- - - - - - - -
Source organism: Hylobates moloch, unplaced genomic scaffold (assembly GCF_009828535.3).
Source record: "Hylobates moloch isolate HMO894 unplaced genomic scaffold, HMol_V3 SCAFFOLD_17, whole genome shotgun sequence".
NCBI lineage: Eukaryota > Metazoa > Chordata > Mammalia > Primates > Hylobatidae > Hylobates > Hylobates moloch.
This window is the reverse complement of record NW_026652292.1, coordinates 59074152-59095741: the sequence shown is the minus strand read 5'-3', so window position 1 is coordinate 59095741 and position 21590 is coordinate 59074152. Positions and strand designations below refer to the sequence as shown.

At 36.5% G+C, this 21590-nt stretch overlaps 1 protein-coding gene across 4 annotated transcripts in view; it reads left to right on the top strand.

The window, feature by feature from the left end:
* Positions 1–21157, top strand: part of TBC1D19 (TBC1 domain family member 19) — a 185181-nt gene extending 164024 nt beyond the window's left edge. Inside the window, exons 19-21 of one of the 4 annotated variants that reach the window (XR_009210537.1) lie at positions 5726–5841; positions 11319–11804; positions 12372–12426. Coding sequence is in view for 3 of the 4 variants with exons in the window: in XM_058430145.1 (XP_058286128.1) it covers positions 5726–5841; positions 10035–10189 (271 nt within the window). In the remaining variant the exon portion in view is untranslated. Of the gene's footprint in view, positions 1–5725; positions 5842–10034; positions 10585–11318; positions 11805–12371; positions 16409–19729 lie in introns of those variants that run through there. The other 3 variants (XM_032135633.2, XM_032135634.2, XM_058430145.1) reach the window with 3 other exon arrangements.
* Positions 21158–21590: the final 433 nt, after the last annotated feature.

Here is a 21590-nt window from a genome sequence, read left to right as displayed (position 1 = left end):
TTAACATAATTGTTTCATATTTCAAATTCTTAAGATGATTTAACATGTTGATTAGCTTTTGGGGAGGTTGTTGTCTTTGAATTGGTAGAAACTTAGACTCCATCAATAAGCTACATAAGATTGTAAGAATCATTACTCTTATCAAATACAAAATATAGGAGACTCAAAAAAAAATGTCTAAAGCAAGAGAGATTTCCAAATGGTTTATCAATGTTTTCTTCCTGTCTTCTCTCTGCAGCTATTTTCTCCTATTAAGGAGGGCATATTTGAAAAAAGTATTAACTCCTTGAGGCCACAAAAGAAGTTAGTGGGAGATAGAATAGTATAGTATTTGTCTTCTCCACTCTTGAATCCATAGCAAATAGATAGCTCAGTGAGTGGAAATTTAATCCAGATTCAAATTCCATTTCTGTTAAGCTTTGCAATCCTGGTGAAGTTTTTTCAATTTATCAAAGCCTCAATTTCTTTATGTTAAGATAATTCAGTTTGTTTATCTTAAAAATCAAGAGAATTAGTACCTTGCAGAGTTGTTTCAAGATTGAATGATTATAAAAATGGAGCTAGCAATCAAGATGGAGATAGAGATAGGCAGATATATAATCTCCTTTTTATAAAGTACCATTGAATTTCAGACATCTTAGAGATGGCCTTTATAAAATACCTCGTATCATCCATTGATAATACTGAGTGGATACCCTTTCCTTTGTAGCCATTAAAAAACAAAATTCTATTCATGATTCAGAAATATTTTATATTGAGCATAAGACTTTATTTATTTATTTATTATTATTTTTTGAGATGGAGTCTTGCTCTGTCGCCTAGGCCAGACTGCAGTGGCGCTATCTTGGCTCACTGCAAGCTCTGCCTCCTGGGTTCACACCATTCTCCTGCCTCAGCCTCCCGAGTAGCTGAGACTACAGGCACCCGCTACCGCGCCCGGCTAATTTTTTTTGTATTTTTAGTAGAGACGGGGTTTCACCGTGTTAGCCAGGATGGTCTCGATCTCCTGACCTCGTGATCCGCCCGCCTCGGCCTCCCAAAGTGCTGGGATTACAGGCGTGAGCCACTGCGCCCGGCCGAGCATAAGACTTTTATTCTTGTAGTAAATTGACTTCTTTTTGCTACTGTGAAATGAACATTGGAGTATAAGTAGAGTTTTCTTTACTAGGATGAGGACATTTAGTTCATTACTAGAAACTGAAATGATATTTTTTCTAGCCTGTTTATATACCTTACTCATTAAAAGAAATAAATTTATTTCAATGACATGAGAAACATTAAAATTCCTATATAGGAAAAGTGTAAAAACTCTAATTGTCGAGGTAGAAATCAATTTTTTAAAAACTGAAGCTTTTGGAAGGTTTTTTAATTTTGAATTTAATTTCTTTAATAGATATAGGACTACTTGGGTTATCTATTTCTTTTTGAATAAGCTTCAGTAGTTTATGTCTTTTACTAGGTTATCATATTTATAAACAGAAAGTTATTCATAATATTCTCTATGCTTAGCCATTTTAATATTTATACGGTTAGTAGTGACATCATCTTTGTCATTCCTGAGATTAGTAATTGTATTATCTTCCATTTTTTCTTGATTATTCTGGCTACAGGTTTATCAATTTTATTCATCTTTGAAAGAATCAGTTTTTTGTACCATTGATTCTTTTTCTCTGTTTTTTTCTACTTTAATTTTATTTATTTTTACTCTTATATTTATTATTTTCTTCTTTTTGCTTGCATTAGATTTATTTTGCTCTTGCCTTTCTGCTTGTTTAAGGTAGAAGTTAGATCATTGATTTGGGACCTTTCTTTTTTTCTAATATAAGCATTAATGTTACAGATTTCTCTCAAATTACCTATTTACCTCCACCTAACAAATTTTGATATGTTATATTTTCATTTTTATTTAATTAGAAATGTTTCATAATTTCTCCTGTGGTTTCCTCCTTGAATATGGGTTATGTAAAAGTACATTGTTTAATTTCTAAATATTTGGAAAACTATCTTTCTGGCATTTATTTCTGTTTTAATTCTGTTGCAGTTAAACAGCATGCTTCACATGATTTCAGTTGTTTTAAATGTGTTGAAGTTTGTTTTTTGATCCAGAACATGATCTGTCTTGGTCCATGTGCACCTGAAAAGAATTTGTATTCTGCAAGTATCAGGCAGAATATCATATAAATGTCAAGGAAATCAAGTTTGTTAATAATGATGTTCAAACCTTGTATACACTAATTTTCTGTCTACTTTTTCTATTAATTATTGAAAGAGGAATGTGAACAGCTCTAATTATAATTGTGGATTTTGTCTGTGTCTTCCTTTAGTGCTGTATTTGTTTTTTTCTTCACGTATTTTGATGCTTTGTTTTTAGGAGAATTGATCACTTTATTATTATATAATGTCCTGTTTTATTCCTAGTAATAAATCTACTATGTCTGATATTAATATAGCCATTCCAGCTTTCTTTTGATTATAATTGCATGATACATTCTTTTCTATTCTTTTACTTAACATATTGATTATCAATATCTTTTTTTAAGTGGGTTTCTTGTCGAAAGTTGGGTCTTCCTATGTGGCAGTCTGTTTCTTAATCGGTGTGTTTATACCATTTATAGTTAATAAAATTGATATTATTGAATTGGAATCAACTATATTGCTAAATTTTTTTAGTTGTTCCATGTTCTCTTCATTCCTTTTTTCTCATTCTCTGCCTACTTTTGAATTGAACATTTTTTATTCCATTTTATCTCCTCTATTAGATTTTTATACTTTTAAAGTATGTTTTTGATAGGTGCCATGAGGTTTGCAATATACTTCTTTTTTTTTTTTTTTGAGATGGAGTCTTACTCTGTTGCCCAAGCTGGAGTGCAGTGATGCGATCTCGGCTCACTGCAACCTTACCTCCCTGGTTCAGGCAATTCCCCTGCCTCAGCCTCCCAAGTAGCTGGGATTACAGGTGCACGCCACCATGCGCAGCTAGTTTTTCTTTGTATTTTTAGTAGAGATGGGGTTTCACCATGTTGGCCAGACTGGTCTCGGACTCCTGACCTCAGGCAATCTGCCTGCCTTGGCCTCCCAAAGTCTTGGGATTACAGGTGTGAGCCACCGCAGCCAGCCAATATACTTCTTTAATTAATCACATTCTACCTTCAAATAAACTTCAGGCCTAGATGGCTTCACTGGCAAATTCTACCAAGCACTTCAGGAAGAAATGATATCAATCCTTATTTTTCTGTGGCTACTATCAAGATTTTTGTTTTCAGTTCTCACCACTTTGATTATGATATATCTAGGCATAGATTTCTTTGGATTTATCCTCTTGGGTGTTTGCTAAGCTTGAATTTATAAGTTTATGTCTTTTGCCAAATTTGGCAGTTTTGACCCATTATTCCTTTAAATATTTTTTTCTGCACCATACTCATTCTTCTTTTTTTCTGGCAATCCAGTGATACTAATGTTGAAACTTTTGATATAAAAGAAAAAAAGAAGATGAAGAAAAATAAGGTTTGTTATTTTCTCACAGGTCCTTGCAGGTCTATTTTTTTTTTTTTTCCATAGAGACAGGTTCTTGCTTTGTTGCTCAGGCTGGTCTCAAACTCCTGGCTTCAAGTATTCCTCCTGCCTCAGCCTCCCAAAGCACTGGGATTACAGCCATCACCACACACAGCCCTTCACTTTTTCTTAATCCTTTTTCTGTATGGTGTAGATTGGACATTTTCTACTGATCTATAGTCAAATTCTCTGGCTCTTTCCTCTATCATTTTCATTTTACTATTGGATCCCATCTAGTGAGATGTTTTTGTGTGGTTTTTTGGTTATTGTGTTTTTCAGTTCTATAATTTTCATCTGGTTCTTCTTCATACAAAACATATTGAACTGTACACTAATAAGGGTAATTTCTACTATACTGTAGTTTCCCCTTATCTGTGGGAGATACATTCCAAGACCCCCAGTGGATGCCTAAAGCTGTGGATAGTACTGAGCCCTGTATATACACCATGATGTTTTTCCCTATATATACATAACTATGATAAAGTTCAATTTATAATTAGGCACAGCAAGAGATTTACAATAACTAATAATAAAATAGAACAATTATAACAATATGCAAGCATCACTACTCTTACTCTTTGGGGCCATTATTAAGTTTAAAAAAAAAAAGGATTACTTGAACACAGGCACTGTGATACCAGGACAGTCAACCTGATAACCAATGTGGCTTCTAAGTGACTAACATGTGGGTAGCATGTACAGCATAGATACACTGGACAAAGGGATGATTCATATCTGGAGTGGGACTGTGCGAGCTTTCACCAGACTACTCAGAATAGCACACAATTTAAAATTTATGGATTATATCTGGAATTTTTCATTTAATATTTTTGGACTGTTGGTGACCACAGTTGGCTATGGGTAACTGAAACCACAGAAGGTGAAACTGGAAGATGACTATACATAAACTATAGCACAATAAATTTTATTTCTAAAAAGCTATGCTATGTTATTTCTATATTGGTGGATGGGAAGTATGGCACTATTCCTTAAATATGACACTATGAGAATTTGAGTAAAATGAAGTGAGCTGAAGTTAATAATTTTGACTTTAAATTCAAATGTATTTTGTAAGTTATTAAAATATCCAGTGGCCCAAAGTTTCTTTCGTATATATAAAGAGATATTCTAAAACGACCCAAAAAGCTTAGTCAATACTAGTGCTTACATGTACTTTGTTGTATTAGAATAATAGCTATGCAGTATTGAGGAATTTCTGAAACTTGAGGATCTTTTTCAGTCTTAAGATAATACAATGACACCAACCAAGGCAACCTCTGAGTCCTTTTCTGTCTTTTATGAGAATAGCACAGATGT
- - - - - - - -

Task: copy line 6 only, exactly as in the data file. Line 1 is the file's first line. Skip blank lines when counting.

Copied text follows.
The window, feature by feature from the left end: